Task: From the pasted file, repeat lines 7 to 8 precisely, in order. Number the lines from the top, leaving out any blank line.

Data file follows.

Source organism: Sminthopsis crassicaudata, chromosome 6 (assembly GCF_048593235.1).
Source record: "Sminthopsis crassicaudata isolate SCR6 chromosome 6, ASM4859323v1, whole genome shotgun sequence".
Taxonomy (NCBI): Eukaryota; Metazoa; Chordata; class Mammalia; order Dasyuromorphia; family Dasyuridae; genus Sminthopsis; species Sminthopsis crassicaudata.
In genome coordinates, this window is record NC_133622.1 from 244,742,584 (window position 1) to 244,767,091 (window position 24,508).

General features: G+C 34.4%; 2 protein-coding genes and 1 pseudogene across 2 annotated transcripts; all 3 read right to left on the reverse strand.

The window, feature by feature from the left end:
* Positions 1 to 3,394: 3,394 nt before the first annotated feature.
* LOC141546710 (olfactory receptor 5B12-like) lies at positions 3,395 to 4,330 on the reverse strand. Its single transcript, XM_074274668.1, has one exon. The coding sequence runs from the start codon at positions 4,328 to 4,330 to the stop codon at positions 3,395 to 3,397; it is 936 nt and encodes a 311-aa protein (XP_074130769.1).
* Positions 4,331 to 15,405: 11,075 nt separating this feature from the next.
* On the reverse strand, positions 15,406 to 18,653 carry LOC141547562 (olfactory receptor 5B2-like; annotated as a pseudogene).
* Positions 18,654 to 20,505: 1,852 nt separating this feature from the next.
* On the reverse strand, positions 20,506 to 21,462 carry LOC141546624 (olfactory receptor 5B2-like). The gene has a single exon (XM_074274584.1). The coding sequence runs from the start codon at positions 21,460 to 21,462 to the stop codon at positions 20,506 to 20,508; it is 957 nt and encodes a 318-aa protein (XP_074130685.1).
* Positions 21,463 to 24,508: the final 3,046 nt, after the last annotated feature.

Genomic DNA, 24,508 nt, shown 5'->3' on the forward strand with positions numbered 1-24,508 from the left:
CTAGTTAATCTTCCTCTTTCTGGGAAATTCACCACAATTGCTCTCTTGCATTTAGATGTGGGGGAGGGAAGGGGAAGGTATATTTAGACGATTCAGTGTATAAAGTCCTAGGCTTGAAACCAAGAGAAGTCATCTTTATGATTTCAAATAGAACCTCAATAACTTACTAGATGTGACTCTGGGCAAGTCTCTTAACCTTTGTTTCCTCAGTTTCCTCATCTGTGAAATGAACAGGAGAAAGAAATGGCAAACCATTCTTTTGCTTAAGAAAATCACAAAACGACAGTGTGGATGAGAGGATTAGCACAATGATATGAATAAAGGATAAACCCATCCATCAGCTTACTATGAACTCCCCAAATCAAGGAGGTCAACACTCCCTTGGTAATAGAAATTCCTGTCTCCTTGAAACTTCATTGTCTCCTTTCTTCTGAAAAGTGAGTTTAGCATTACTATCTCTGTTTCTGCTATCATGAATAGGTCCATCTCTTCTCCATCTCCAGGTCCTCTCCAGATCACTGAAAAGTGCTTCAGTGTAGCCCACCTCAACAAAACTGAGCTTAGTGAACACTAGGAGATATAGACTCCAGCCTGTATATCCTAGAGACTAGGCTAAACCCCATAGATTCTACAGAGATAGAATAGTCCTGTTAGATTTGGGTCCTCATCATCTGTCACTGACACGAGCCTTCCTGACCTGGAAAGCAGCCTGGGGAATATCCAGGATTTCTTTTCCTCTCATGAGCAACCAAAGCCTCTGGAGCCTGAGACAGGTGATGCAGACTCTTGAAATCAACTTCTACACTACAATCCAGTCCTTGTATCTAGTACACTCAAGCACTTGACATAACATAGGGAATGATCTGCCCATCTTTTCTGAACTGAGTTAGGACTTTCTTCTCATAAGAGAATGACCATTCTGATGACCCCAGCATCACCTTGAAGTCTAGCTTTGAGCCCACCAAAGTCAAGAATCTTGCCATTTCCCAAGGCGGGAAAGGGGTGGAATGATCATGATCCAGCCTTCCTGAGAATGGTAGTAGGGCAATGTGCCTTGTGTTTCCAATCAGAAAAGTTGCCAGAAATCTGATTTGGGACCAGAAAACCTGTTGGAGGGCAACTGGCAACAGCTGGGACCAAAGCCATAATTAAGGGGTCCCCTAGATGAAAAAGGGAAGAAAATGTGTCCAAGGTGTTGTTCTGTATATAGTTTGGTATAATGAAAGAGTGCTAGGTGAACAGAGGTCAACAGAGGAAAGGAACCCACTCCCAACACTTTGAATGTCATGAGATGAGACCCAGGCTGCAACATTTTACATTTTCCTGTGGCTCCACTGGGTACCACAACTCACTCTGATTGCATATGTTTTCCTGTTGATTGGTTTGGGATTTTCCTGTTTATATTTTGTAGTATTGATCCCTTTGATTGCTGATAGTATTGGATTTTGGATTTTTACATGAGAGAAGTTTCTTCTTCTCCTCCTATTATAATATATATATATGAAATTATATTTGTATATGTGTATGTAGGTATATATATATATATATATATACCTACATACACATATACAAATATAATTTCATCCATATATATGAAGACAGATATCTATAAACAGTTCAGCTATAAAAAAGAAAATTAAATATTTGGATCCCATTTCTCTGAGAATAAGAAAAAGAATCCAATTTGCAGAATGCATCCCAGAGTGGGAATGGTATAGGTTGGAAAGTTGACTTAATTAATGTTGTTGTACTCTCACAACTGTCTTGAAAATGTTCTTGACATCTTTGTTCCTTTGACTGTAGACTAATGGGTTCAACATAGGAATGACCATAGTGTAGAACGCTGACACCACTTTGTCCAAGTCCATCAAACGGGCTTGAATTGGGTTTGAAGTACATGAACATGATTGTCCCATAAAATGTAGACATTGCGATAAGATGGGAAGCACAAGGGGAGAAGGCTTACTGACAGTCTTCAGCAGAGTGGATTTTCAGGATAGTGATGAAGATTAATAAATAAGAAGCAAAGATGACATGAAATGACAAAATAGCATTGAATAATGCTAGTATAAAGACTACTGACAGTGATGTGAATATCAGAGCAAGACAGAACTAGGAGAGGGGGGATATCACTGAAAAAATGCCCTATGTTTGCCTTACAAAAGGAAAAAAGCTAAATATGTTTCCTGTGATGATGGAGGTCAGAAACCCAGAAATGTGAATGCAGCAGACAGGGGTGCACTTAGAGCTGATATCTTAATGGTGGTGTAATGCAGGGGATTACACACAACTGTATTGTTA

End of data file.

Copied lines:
* Positions 1 to 3,394: 3,394 nt before the first annotated feature.
* LOC141546710 (olfactory receptor 5B12-like) lies at positions 3,395 to 4,330 on the reverse strand. Its single transcript, XM_074274668.1, has one exon. The coding sequence runs from the start codon at positions 4,328 to 4,330 to the stop codon at positions 3,395 to 3,397; it is 936 nt and encodes a 311-aa protein (XP_074130769.1).